On 12-13 March the IET hosts a major international summit in London organised by the national engineering academies of the UK, US and China to discuss progress on 14 'grand challenges' identified five years ago by America's National Academy of Engineering. We look at what they are and how close the world is to solving them.
Scientists may be able to improve treatments for neurodegenerative conditions, and even make faster computers, by figuring out how the human brain learns and remembers.
Few road networks conjure up the romance of those in the US, but what technology lies beneath the asphalt?
The future of the satellite launch is cubed: meet the Jack-in-the-box that can carry your experiment into orbit on a realistic budget
The Global Grand Challenges are the issues identified by engineers as the greatest problems for the century ahead. How can engineering help to solve them?
The E&T podcast: twitching technology
The Motor Industry Software Reliability Association (MISRA), a group that developed one of the most widely-used coding standards for safe, reliable software, launched at Embedded World, Nuremberg this week, marking the first major update to the standard for almost a decade.
The acolytes of the electric vehicle (EV) were out in force manning the stands and strolling the halls at Detroit, but the feeling still remains that their rhetoric is growing strained. Despite substantial marketing and cash incentives their sales are still frankly discouraging and show little sign of matching the propaganda.
E&T interviews a trained architect who transitioned into the field of shoe design two years ago, who believes 3D printing will drive innovation in the industry by opening it up to small-scale designers.
Is it really possible that, as many people anticipate, solar energy could meet almost one-third of the world's energy demand by 2060? Well, if that's going to happen, it will have to become a lot more economical.
With China offering lucrative incentives to engineering graduates, what can the United States of America do to keep the world's top talent focused on Silicon Valley?
Can piracy really have played a major role in defining business models that bring technology to the people? Nick Smith talks to an author whose new book claims that Jack Sparrow could teach us a thing or two about competitive strategy.
With the advent of artificial pitches in the 1980s grass seemed to have had its day, but new hybrid technology is giving it a new lease of life.
The growth in emissions of carbon dioxide, implicated as a prime contributor to global warming, is a problem that can no longer be swept under the rug, but perhaps it can be buried deep underground or beneath the ocean.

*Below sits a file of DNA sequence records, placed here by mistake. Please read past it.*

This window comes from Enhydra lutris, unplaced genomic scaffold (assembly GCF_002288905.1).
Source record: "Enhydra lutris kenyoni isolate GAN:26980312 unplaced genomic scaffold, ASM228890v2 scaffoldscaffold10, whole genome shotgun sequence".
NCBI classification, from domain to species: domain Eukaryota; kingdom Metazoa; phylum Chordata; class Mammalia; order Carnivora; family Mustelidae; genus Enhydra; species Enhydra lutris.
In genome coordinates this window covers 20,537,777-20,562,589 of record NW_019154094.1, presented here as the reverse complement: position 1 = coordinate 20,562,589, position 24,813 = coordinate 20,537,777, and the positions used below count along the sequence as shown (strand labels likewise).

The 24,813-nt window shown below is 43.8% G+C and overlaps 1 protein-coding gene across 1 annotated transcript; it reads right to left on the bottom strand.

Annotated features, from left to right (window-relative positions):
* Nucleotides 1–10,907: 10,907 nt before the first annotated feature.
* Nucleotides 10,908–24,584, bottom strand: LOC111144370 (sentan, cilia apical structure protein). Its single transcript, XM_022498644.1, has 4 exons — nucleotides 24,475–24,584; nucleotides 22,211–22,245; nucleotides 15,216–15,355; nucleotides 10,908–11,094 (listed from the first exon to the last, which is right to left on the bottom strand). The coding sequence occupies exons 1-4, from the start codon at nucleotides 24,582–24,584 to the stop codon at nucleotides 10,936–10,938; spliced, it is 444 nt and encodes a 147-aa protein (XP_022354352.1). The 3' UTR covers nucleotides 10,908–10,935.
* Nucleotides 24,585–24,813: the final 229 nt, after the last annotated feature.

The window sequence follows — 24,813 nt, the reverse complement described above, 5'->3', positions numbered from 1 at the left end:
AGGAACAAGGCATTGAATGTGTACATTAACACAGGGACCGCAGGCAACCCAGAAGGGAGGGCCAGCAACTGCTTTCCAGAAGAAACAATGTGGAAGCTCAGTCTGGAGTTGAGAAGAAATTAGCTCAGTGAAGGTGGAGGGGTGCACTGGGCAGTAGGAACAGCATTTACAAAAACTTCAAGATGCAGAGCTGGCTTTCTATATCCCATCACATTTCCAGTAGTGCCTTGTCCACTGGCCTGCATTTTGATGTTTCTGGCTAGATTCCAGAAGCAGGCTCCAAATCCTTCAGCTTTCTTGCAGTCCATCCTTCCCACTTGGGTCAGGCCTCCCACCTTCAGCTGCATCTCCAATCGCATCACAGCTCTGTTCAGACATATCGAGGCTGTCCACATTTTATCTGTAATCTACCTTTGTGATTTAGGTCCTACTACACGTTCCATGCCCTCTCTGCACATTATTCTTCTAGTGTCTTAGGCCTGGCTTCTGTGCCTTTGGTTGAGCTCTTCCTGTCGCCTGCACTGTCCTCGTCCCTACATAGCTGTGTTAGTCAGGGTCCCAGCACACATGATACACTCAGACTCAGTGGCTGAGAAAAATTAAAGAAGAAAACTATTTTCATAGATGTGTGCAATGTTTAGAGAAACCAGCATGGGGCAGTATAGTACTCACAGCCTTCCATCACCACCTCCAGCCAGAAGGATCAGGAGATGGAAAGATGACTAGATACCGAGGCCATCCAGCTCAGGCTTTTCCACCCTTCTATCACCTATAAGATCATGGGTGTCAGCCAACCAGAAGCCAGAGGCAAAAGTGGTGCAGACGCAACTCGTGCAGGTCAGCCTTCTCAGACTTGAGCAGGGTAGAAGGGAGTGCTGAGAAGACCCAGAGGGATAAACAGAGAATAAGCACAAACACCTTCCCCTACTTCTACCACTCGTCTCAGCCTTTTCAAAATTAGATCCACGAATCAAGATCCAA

As the IET gets set to host the Global Grand Challenges Summit next month, Professor Dame Ann Dowling, who is chairing the steering committee, talks about the challenges in her life - engineering, scientific, educational and human.
Water supplies are facing new threats, but affordable, advanced technologies could make a difference for millions of people.
The ubiquity of the Internet has enabled consumers to store data on cloud services - but what's the catch?
Cloud computing models are changing the way governments procure – and at the same time look set to usher in a period of profound change for public-sector IT careers.
The resilience of communications is constantly tested during and after a major disaster. For this reason companies are creating innovative ways to ensure communication is maintained between the emergency services.
Advanced technology can improve our urban infrastructure, but the heart of any city still lies with its inhabitants.
Engineers have to start working closely with scientists and business, says Professor Andy Hopper
E&T magazine is again a preferred media partner for this year's Hannover Messe showcase of industrial and engineering technology innovation. This last of three previews surveys in brief the technology-specific trade shows that make-up Hannover Messe 2013 - and includes details of FREE ENTRY for IET members.
For and Against: Solar Energy
ForSolar energy already makes economic sense and its applications can be increased immediately
Profile: Gage Williams OBE
Gage Williams OBE is a former infantry brigadier and CEO of West Country Renewables. He is also a director at the Renewable Energy Office for Cornwall
AgainstSolar energy may appear to have the potential to be economical but there are hidden costs
Profile: Ozzie Zehner
Ozzie Zehner is a visiting scholar at UC Berkeley and the author of ‘Green Illusions: The Dirty Secrets of Clean Energy and the Future of Environmentalism’.
Solar is the future for clean and cheap energy
At CES the WeMo socket, WeMo motion detector and WeMo baby monitor were joined by a light switch
Waterproof watch that wirelessly links to smartphones, with notifications on its face
Combining central processing blocks and plug-in sensors, EV3 includes Linux CPU with Wi-Fi and app control
Gaming-focused Windows 8 tablet with enough power to run high-end PC games
Hold to forehead to scan heartrate, temperature, pulse, electrical heart activity and blood oxygenation
The Xperia packs 4G, a 13MP camera, 1.5GHz quad-core processor and 2GB memory - plus it’s water resistant
15 September 2015
14 July 2015
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19 May 2015
"The benefits of footing the bill to put a British astronaut in space amount to more than just a restorative for national pride"
- NHS doctors sharing confidential data via unsecure devices
- India rejects Dassault jet in favour of obsolete domestic design
- Kidnap risk increasing for tech professionals overseas
- Ada Lovelace letters to be viewable by the public for the first time
- Pregnant women 'at risk' from fracking, research says
- Jaguar Land Rover to lead driverless car research